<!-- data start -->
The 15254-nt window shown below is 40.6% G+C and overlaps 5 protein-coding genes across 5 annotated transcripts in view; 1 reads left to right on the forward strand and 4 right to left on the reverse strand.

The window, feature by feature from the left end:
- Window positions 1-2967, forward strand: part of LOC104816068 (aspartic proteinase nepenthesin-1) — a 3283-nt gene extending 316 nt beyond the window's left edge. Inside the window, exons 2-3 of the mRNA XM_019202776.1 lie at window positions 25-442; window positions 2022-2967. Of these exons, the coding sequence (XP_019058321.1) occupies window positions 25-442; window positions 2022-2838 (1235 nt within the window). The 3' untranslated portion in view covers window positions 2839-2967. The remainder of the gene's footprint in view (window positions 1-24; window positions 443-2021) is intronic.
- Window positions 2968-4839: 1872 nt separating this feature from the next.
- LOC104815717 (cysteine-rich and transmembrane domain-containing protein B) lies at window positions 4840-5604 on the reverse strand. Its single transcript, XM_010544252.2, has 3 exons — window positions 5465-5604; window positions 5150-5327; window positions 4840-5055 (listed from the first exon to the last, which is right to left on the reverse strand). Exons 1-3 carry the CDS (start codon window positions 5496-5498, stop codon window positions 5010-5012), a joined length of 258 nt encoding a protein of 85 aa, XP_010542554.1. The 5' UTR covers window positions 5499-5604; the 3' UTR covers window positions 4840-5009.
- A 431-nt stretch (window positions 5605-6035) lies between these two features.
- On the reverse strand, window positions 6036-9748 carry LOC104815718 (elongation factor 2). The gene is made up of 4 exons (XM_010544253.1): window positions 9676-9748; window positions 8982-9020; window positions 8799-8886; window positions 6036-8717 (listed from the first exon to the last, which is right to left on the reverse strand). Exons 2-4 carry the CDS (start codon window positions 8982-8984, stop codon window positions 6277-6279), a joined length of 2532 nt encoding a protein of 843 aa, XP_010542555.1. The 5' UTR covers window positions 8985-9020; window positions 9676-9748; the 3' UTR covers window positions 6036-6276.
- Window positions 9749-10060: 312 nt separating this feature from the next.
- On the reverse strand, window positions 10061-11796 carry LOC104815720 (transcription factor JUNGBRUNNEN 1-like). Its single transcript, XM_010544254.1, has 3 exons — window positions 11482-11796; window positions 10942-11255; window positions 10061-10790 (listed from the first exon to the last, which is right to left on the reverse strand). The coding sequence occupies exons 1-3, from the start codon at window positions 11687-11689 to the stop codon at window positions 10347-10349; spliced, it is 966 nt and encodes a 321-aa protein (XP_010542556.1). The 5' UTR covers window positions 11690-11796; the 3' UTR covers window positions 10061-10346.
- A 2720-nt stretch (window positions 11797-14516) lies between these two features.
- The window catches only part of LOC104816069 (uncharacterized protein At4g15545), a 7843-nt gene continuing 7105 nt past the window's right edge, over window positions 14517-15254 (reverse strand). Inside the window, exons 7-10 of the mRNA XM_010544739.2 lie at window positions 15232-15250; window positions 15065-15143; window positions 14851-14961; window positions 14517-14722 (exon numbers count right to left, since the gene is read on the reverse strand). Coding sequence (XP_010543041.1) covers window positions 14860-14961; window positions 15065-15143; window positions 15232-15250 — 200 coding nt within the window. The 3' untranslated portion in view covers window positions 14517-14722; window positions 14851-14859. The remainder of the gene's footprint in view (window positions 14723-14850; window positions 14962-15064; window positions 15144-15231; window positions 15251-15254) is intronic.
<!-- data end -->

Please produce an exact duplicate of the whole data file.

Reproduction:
The 15254-nt window shown below is 40.6% G+C and overlaps 5 protein-coding genes across 5 annotated transcripts in view; 1 reads left to right on the forward strand and 4 right to left on the reverse strand.

The window, feature by feature from the left end:
- Window positions 1-2967, forward strand: part of LOC104816068 (aspartic proteinase nepenthesin-1) — a 3283-nt gene extending 316 nt beyond the window's left edge. Inside the window, exons 2-3 of the mRNA XM_019202776.1 lie at window positions 25-442; window positions 2022-2967. Of these exons, the coding sequence (XP_019058321.1) occupies window positions 25-442; window positions 2022-2838 (1235 nt within the window). The 3' untranslated portion in view covers window positions 2839-2967. The remainder of the gene's footprint in view (window positions 1-24; window positions 443-2021) is intronic.
- Window positions 2968-4839: 1872 nt separating this feature from the next.
- LOC104815717 (cysteine-rich and transmembrane domain-containing protein B) lies at window positions 4840-5604 on the reverse strand. Its single transcript, XM_010544252.2, has 3 exons — window positions 5465-5604; window positions 5150-5327; window positions 4840-5055 (listed from the first exon to the last, which is right to left on the reverse strand). Exons 1-3 carry the CDS (start codon window positions 5496-5498, stop codon window positions 5010-5012), a joined length of 258 nt encoding a protein of 85 aa, XP_010542554.1. The 5' UTR covers window positions 5499-5604; the 3' UTR covers window positions 4840-5009.
- A 431-nt stretch (window positions 5605-6035) lies between these two features.
- On the reverse strand, window positions 6036-9748 carry LOC104815718 (elongation factor 2). The gene is made up of 4 exons (XM_010544253.1): window positions 9676-9748; window positions 8982-9020; window positions 8799-8886; window positions 6036-8717 (listed from the first exon to the last, which is right to left on the reverse strand). Exons 2-4 carry the CDS (start codon window positions 8982-8984, stop codon window positions 6277-6279), a joined length of 2532 nt encoding a protein of 843 aa, XP_010542555.1. The 5' UTR covers window positions 8985-9020; window positions 9676-9748; the 3' UTR covers window positions 6036-6276.
- Window positions 9749-10060: 312 nt separating this feature from the next.
- On the reverse strand, window positions 10061-11796 carry LOC104815720 (transcription factor JUNGBRUNNEN 1-like). Its single transcript, XM_010544254.1, has 3 exons — window positions 11482-11796; window positions 10942-11255; window positions 10061-10790 (listed from the first exon to the last, which is right to left on the reverse strand). The coding sequence occupies exons 1-3, from the start codon at window positions 11687-11689 to the stop codon at window positions 10347-10349; spliced, it is 966 nt and encodes a 321-aa protein (XP_010542556.1). The 5' UTR covers window positions 11690-11796; the 3' UTR covers window positions 10061-10346.
- A 2720-nt stretch (window positions 11797-14516) lies between these two features.
- The window catches only part of LOC104816069 (uncharacterized protein At4g15545), a 7843-nt gene continuing 7105 nt past the window's right edge, over window positions 14517-15254 (reverse strand). Inside the window, exons 7-10 of the mRNA XM_010544739.2 lie at window positions 15232-15250; window positions 15065-15143; window positions 14851-14961; window positions 14517-14722 (exon numbers count right to left, since the gene is read on the reverse strand). Coding sequence (XP_010543041.1) covers window positions 14860-14961; window positions 15065-15143; window positions 15232-15250 — 200 coding nt within the window. The 3' untranslated portion in view covers window positions 14517-14722; window positions 14851-14859. The remainder of the gene's footprint in view (window positions 14723-14850; window positions 14962-15064; window positions 15144-15231; window positions 15251-15254) is intronic.